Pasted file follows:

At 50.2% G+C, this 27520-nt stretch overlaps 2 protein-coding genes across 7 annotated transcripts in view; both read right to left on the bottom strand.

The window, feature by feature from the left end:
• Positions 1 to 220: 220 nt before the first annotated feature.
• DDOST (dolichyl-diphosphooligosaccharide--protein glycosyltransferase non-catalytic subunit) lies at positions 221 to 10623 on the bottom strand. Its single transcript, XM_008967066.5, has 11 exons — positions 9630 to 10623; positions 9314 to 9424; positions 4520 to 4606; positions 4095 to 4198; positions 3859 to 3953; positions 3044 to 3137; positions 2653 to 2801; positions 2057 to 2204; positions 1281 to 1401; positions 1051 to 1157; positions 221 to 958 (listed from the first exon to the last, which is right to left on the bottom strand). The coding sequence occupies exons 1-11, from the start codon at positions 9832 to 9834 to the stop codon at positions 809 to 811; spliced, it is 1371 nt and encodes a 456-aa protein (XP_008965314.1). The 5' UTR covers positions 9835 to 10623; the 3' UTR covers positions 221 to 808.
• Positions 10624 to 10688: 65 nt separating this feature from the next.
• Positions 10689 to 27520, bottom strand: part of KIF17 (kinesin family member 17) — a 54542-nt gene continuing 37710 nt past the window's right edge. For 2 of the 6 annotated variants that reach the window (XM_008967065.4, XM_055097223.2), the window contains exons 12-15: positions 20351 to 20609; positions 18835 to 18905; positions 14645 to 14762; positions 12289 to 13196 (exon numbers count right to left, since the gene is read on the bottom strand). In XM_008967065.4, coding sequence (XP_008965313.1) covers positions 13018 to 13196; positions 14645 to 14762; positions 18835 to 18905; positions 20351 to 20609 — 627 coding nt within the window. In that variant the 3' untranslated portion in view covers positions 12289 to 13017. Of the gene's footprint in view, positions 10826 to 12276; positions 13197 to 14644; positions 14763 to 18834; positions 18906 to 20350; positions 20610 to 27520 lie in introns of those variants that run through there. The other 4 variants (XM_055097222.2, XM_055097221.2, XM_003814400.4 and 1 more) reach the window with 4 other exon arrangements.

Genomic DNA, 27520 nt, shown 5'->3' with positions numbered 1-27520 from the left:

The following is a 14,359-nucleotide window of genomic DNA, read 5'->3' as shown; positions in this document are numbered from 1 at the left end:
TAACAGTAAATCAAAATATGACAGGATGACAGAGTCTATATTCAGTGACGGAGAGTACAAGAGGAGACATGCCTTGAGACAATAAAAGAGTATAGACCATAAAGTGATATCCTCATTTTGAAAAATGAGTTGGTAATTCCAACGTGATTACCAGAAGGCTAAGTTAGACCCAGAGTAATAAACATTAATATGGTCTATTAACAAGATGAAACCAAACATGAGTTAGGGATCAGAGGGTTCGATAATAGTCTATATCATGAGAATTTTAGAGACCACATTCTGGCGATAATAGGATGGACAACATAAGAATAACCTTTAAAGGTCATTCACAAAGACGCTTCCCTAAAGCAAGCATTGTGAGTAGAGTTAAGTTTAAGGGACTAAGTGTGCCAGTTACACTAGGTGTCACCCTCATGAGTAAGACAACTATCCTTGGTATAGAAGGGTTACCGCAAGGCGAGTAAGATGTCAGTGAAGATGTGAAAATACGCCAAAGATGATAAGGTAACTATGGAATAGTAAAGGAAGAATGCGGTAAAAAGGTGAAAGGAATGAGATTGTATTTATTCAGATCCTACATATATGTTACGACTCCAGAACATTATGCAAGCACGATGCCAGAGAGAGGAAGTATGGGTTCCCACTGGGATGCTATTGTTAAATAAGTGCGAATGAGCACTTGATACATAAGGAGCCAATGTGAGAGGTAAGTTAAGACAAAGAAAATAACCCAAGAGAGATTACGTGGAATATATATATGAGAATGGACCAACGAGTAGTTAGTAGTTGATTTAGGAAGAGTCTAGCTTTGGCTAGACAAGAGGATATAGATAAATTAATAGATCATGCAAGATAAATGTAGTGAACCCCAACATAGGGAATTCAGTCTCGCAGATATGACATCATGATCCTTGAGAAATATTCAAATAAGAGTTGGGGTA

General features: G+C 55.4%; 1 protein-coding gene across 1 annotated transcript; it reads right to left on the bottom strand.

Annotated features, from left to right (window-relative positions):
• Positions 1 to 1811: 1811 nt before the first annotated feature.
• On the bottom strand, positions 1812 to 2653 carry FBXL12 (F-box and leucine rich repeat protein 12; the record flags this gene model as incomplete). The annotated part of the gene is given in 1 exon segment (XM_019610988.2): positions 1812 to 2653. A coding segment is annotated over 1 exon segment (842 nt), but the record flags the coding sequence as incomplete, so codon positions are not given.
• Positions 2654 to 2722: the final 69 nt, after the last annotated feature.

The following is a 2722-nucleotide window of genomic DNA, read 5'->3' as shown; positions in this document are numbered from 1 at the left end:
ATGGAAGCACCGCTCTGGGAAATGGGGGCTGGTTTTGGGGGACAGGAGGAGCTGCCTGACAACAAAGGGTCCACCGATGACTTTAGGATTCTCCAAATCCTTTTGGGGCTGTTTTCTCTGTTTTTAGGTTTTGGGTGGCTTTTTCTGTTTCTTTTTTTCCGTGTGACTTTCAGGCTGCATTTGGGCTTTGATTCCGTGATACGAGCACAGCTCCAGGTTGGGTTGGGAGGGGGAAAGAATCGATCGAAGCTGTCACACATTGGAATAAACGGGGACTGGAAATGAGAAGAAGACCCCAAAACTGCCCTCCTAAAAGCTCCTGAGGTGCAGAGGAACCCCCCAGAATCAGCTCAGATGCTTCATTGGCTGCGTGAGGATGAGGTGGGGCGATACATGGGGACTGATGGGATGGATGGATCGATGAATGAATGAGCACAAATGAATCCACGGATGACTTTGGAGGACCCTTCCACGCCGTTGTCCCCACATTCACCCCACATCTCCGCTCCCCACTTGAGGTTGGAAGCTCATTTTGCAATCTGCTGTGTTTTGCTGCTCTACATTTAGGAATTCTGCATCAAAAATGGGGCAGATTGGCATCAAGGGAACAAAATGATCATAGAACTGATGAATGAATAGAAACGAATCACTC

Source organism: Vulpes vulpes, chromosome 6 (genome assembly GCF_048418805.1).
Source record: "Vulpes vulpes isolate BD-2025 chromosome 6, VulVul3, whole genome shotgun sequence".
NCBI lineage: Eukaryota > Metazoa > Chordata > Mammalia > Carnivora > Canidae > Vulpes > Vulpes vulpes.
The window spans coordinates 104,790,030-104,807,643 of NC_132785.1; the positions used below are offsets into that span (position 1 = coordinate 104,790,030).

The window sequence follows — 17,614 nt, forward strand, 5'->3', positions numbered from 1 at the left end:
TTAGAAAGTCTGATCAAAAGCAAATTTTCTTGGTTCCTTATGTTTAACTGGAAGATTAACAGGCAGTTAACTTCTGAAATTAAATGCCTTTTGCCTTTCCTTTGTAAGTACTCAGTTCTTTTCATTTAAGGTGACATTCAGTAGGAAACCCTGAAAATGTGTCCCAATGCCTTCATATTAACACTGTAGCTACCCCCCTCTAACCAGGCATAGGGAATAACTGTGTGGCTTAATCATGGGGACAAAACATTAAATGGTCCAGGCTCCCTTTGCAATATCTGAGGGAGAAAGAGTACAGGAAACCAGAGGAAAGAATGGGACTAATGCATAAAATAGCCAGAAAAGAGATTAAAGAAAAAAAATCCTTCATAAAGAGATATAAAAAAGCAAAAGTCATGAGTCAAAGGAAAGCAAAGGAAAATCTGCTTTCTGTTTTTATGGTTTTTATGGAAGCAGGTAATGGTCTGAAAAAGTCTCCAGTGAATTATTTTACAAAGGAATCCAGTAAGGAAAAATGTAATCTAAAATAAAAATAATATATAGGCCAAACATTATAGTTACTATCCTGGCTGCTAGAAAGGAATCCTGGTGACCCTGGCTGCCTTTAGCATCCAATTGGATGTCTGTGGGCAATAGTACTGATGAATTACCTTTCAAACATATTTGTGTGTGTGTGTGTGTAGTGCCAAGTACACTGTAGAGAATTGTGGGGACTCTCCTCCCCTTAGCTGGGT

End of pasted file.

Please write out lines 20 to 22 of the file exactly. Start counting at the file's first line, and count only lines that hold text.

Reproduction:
The window spans coordinates 104,790,030-104,807,643 of NC_132785.1; the positions used below are offsets into that span (position 1 = coordinate 104,790,030).

The window sequence follows — 17,614 nt, forward strand, 5'->3', positions numbered from 1 at the left end:
TTAGAAAGTCTGATCAAAAGCAAATTTTCTTGGTTCCTTATGTTTAACTGGAAGATTAACAGGCAGTTAACTTCTGAAATTAAATGCCTTTTGCCTTTCCTTTGTAAGTACTCAGTTCTTTTCATTTAAGGTGACATTCAGTAGGAAACCCTGAAAATGTGTCCCAATGCCTTCATATTAACACTGTAGCTACCCCCCTCTAACCAGGCATAGGGAATAACTGTGTGGCTTAATCATGGGGACAAAACATTAAATGGTCCAGGCTCCCTTTGCAATATCTGAGGGAGAAAGAGTACAGGAAACCAGAGGAAAGAATGGGACTAATGCATAAAATAGCCAGAAAAGAGATTAAAGAAAAAAAATCCTTCATAAAGAGATATAAAAAAGCAAAAGTCATGAGTCAAAGGAAAGCAAAGGAAAATCTGCTTTCTGTTTTTATGGTTTTTATGGAAGCAGGTAATGGTCTGAAAAAGTCTCCAGTGAATTATTTTACAAAGGAATCCAGTAAGGAAAAATGTAATCTAAAATAAAAATAATATATAGGCCAAACATTATAGTTACTATCCTGGCTGCTAGAAAGGAATCCTGGTGACCCTGGCTGCCTTTAGCATCCAATTGGATGTCTGTGGGCAATAGTACTGATGAATTACCTTTCAAACATATTTGTGTGTGTGTGTGTGTAGTGCCAAGTACACTGTAGAGAATTGTGGGGACTCTCCTCCCCTTAGCTGGGT